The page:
|Abstract:||In this dissertation, I develop a multilevel theoretical framework of paradoxes that emerge in state-owned enterprises (SOEs) as they balance their historical roles with those necessitated by institutional transitions across the globe. I theorize how organizational actors and their existing realities lead to paradoxes at different hierarchical levels, identify interactions across levels that may augment or mitigate paradoxical tensions, and provide directions towards resolving paradoxes in SOEs. My conceptualization contributes to the organizational paradoxes literature and aims to initiate research inquiry into the study of SOEs, which are an important component of the organizational landscape but receive relatively little attention in management research.My review of literature reveals that SOEs are complex entities, quite different from other forms of business organizations. However, literature falls short of exploring - how SOEs, which have been identified in extant literature as organizations having a large number of idiosyncratic problems and constraints even in their historical contexts, fulfil the demands necessitated by institutional transitions?The specific research questions that I explore in this dissertation are: What are the challenges faced by SOEs in the new world order? How do these challenges emanate and manifest in SOEs? How do SOEs manage or resolve these paradoxes? How do SOEs vary in their approaches towards resolving these paradoxes? Can management of these paradoxes lead to certain advantages? In what ways these advantages are created? How are these advantages utilized by SOEs?I carry out an exploratory research. India provides a natural experimental setting for such a study of SOEs for several reasons. In India, there has been a coexistence of both public and private sectors for decades and public sector continues to play an important role in the nation's economy even after twenty years of economic reforms. Further, pre and post liberalization phases give distinct opportunities to study impact of institutional transitions on SOEs. Also, India is a rapidly growing developing economy and has shown remarkable resilience and stability during the ongoing global economic crisis. I conduct qualitative research under constructivist-interpretivist paradigm or worldview. Under constructivist-interpretivist worldview the nature of reality is such that realities are multiple, constructed and holistic. Herein, the knower and the known are interactive and inseparable and any inquiry is value-bound. The epistemology, methodology and axiology under constructivist-interpretivist paradigm are quite different from those of the positivist and post-positivist paradigms and the requirements of control of research are subsumed under "trustworthiness" requirements of naturalist enquiry. I use grounded theory method. The data were obtained from prolonged immersion in the research contexts and from multiple case studies. This is an emergent research. The research design allowed for evolution of the research questions as well as of the theoretical understanding on the subject, as the research progressed. I use a four phase research design scheme in this research. The first phase has the objective of sensitizing the readers to the "researcher's perspective" before embarking upon data collection and analysis. The second phase consists of multiple case studies of SOEs. This phase primarily emphasizes variance study across different SOEs. The third phase is about actual immersion into the context, where I explore the phenomenon during an extended stay at the Department of Public Enterprises (DPE) and interact with the bureaucrats at the ministries, top management of SOEs, employees of SOEs and other important stakeholders. The fourth or the last phase concentrates on data collection and analysis at various levels in one SOE.In the fourth chapter I describe several contradictory requirements that SOEs have to meet in the new world order. I observe and synthesize how such requirements create opposing tensions at each hierarchical level. I propose that the theoretical lens of organizational paradoxes has the capacity to simultaneously incorporate these opposing tensions. I theorize that these opposing tensions lead to the creation of paradoxes at different hierarchical levels in the SOEs. I develop a multi-level framework of organizational paradoxes that emerge in SOEs. Further, I explore how interactions between these opposing tensions happen between different levels. I propose that paradoxes can be accentuated or mitigated during these interactions.In the fifth chapter I explore how SOEs resolve these paradoxes. I use structuration theory to propose that the mechanism of actor-actor interaction can be used to generate some possibilities of resolution of paradoxes. I propose that interactions between actors are pliable for interventions. Therefore, actors might use various strategies for resolution during such interactions. In the second part of this chapter I derive a typology of SOEs. I propose that SOEs are different; this difference is based on their external environmental contexts like those of country, sector and industry contexts as well as on their idiosyncratic firm contexts. I display and thereby propose how various resolution strategies can be used by each type.In the sixth chapter, I define a construct of "institutional traction". Institutional traction is the position that an SOE possesses due to its institutional context, because of its historical as well as current standing. This position is associated with potential advantages. A top management actor, with requisite attributes, can act in a manner to leverage and nurture these potential advantages and convert them into resources for fulfilling new world order demands. I propose that an SOE, which is able to utilize its institutional traction, is likely to transcend paradoxes. My thesis contributes to policy debates regarding public sector reforms. Drawing from extant literature I argue that top-down and "one-size fits all" approach of reforming SOEs created unintended consequences for SOEs. My study reveals that the contradictions not only arise because of diverse directives from SOEs' environment, but also due to the presence of idiosyncratic formal and informal routines and templates present at each of the hierarchical levels of these organizations. I, therefore, argue that an adaptation of these pre-existing and legacy based routines to institutional changes necessitates a more bottom up approach where the aspirations of actors at each hierarchical level are accounted for in the reform process. In fact, my interaction based approach to resolving paradoxes highlights some such possibilities. Further, I acknowledge that there can be differences between the institutional/organizational contexts of SOEs. I, however, believe that my theoretical approach of evaluating paradoxes across hierarchical levels lends itself to suitable adaptation to different contexts. Another important contribution of my thesis is that it expands the theory on organizational paradoxes to include multi-level paradoxes. The proposed framework provides a more comprehensive method of viewing organizational paradoxes. It addresses the need to look for more creative ways to balance tensions that arise in diverse organizational contexts by identifying various possibilities of managing/ harnessing these tensions across organization's hierarchy. I wish to emphasize that this research is one of the few works, which looks at an important but oft-neglected problem of adaptation of public sector organizations, particularly SOEs, to institutional transitions. I acknowledge that there are several limitations of this research. I also provide directions for future research.|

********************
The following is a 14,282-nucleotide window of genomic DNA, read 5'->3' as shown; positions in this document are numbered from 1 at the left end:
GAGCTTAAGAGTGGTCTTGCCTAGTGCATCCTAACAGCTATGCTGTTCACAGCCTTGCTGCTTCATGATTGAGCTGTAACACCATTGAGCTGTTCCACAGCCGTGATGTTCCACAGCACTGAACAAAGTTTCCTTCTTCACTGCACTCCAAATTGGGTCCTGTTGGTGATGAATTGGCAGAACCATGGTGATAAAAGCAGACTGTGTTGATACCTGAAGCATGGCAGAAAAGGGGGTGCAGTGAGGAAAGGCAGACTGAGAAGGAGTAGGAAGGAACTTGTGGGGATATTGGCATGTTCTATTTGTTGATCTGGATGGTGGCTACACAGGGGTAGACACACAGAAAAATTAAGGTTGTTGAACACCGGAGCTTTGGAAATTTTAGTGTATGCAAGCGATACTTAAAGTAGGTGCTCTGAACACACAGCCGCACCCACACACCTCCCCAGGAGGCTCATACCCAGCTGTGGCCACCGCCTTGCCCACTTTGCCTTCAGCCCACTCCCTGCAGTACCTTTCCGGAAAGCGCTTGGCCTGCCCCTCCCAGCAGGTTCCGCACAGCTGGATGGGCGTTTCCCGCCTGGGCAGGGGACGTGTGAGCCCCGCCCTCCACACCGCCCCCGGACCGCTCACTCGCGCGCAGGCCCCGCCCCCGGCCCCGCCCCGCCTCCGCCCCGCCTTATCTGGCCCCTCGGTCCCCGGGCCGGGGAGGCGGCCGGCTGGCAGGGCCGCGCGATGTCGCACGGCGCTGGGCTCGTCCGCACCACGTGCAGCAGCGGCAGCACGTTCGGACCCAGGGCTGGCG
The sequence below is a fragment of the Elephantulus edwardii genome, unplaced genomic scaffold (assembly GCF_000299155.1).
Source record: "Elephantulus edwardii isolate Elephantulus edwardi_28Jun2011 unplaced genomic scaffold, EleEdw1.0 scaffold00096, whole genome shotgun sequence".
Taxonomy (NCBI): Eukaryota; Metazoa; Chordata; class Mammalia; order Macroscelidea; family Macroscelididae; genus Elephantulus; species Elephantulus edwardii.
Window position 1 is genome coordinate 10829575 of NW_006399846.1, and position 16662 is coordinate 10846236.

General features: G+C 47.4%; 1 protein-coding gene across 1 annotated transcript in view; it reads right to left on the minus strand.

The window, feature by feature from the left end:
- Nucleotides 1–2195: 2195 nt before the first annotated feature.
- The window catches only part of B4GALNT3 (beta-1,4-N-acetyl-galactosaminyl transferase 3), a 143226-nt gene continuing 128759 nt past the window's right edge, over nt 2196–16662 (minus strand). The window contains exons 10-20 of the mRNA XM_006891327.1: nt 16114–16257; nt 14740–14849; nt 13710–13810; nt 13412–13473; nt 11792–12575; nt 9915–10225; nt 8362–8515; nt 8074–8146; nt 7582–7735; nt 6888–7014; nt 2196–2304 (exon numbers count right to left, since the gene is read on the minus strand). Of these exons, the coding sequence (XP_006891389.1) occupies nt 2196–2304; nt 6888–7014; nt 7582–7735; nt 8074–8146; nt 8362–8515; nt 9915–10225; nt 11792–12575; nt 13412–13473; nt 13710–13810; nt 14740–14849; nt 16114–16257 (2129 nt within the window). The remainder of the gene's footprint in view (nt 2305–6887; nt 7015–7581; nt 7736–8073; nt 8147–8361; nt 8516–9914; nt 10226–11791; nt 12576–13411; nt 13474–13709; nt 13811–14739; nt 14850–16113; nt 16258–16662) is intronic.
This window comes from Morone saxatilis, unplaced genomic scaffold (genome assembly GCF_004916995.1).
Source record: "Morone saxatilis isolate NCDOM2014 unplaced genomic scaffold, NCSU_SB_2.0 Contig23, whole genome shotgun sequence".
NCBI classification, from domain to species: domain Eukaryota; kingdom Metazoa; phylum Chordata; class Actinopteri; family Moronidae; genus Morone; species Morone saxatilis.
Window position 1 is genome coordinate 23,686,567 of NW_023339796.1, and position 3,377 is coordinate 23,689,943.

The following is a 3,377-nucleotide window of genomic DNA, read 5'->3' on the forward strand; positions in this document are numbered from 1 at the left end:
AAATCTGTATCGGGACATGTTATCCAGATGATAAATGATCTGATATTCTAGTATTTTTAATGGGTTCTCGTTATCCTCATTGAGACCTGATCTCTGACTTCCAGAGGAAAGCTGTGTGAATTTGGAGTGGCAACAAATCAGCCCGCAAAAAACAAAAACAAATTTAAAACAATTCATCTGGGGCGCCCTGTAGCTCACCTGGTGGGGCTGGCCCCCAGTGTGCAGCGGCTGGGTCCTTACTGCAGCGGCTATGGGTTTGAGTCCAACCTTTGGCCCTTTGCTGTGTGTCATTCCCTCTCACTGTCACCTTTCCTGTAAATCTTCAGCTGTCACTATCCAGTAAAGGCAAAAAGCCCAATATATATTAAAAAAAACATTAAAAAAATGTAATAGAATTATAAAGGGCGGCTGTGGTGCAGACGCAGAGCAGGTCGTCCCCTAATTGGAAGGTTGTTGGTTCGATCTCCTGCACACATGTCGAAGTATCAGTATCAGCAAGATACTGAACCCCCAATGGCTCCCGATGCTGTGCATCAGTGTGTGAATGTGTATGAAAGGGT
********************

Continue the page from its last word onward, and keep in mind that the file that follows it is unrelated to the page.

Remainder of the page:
|Description:||Call No: 658.4012 SIN|
Accession No. TH145
Physical Description: 321p. ; 30cm.
Subject Area/Academic Groups: Strategic Management
Chairperson: Sougata Ray
|Appears in Collections:||Strategic Management|